For the most part “fiddle” is a style of music, such as Celtic, Bluegrass or Old Time. Nevertheless, there are a few differences and, sadly, stereotypes between fiddle and violin music:

  • The goal of violin music is beauty and power. The goal of fiddling is danceability.
  • Violin music is often harder to play than it sounds. Fiddle music is usually easier.
  • Violin performance takes more strength and concentration to play than fiddle music.
  • Fiddle music is usually improvised in part. Violin music is rarely improvisational. (One of the last vestiges of improvisation in violin music is in the cadenzas that are sometimes written by the performer.)

“Serious music” has a higher purpose than having a good time. And so it leaves many people standing out in the cold. Only so much room in the Church, in the castle, in the merchant’s concert hall.

The fiddle, as we can plainly see, makes music of the people, by the people and for the people.

In any culture dominated by the priest class, the military class, the merchant class, or any combination, music will serve the purpose of the rulers of that society, seen or unseen. Only in the remaining class, the workers, is music free to be spontaneous and interactive.

This means that the authentic choice of populist musical expression, free of coercive restraint, or blatant payoffs, is fiddling, not violin playing. Sorry, that’s just the way it is.

How About That Sound?

Here is the esthetic analysis of violin and fiddle: the goal of violin playing is beauty, power and mystery. The emphasis is on beauty and power. For fiddling, the dominant esthetic is rhythmic energy and mystery. (Energy could be just a different way of looking at power.) For fiddlers, beauty is not a big value.

This distinction of esthetic value leads to a huge difference in the sound. You recognize that concert violin sound the moment you hear it. Just as you know that danceable fiddle sound when you hear it.

Another difference between the instruments are the techniques used to play them, said Laura Talbott, assistant professor for violin and viola for the Ohio State University Music Department. “Fiddle playing is a little more folk based, and it doesn’t emphasize one proper way of doing things over another,” she said.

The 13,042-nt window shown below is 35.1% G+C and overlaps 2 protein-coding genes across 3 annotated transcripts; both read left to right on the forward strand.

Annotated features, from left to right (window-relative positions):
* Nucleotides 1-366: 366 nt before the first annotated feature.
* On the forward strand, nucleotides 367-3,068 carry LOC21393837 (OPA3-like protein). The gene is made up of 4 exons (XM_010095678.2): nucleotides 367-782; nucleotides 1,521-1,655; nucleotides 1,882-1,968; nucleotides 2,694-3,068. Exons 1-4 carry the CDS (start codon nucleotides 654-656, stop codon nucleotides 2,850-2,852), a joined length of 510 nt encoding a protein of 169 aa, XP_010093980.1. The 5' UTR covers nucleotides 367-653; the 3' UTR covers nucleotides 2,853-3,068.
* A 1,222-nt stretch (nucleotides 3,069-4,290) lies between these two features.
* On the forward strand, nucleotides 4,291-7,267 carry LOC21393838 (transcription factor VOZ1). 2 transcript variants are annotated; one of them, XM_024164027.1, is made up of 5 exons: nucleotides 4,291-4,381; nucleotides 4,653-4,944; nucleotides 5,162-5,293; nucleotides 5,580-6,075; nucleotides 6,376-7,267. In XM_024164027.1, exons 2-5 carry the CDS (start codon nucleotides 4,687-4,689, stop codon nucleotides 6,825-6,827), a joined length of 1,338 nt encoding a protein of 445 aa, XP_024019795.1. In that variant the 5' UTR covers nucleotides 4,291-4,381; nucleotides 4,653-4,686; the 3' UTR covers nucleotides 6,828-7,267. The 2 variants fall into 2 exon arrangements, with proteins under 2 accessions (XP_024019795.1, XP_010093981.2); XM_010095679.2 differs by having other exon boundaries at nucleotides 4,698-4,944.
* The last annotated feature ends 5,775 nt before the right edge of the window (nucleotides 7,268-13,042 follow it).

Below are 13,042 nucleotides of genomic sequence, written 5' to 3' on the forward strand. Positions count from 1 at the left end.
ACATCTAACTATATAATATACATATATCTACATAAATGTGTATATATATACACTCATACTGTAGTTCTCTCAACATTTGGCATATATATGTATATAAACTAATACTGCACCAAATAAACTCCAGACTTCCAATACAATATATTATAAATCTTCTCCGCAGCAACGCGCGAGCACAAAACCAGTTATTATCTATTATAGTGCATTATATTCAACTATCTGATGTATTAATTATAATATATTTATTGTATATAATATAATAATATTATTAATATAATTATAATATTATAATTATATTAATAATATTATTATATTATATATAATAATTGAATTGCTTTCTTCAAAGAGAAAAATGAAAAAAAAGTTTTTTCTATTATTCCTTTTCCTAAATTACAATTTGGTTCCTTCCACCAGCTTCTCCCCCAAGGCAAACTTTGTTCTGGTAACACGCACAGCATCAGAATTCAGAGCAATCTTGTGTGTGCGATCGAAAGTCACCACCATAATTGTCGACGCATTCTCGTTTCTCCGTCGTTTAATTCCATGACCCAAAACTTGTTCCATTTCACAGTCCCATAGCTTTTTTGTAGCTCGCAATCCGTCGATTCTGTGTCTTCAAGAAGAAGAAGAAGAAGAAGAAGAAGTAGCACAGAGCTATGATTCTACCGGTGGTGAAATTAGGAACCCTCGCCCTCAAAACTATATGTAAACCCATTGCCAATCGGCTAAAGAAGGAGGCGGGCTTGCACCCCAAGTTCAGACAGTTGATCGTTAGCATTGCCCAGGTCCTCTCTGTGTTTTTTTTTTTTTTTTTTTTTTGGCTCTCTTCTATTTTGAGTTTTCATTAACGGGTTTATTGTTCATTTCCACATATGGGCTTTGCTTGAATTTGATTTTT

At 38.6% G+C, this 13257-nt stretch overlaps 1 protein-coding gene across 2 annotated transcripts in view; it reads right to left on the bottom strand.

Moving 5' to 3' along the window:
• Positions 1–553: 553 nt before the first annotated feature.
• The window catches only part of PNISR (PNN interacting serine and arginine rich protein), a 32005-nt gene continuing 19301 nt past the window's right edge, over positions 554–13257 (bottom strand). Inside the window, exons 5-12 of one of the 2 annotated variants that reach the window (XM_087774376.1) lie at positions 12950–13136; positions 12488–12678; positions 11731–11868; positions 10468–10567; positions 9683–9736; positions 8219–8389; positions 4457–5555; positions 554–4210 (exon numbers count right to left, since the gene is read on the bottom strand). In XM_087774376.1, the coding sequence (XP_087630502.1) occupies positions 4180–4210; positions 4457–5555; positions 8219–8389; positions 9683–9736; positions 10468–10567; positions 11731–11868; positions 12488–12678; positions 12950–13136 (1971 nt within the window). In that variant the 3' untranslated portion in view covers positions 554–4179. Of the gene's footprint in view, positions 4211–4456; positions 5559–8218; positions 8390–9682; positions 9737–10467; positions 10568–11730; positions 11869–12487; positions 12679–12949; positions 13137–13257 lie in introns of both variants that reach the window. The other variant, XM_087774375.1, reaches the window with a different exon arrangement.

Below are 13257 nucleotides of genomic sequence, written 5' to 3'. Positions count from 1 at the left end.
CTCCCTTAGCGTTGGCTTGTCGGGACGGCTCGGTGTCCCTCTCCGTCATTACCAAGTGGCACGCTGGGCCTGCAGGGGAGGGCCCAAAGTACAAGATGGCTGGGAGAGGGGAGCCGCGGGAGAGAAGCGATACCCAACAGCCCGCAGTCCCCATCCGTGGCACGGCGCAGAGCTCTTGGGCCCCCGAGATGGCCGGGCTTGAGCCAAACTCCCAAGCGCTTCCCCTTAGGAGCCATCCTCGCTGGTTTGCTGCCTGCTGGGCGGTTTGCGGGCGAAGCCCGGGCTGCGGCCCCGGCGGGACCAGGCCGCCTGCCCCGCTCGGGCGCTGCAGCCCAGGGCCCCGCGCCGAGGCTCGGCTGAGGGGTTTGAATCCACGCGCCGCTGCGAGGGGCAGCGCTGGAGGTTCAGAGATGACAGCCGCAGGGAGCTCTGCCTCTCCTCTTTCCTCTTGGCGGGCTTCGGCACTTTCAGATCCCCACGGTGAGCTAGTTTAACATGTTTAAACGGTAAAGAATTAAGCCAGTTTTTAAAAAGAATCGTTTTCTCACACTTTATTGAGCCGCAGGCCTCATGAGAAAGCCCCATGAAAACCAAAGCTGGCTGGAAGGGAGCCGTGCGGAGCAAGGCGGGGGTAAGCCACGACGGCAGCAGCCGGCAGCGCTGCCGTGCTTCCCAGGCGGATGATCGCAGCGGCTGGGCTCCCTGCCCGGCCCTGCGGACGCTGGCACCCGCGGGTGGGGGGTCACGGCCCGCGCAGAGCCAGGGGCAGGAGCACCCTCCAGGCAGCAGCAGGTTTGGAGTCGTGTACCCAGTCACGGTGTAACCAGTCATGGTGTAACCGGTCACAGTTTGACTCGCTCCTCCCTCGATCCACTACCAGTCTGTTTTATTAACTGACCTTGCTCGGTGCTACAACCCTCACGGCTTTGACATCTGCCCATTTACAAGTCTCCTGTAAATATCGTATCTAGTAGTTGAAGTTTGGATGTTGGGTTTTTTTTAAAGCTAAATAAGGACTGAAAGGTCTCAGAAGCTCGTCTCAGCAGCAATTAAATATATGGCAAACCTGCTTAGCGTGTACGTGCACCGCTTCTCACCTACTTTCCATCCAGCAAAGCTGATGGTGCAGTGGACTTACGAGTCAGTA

Dance Music and the Concert Hall

Supposing the main difference is in the sound, where did this distinction come from? What’s the historical lineage of the fiddle and the violin?

For serious violin music, the historical origin is the church. Sacred music was the only music that paid the bills for serious composers like Palestrina. Using instruments from the string family was well established by the time of Bach.

The Movement of Many Feet

Fiddle music, historically is dance music. We’re talking about generations and generations of people moving their feet rhythmically to the sound of a few easily portable musical instruments. A bowed string instrument has been popular in most cultures, just as a plucked string instrument of a flute or a reed horn of some kind.

You want to have a good time? Get a fiddler.

Fiddle music tends to come from the folk-dance tradition, with a strict rhythm for the dancers, and melodic improvisation to add color. Classical music, particularly in the age of Vivaldi and Bach, also followed these trends. A gigue is a jig. But since that time, the two branches of music have diverged.

Come Together!

Luckily it seems the violin/fiddle gap has narrowed considerably in the past few years. Most players use new hybrid strings that possess a full and rich, yet clear, tone and respond well to both classical and fiddle playing. Most modern violinists aren’t so sticky about fine tuners anymore as they are seen as an advantage over using stubborn old pegs.

The resurgence of fiddle music in pop culture has created an opportunity for fiddlers to aspire to a higher level of playing ability and for violin students to branch out and try other genres of music. Hence fiddlers and violinists alike have finer instruments and a formal music education.

Fiddle technique is being abandoned by many fiddlers who have discovered the benefits, such as greater speed and fewer backaches, of the classical technique. New programs in music education have produced fiddlers who can read music and violinists who can improvise.

As more musicians branch out musically and develop new ways of playing there will be little difference between “violin” and “fiddle”. Musicians will feel much more comfortable playing with each other and the stereotypes will fade away — both violin and fiddle will be valid.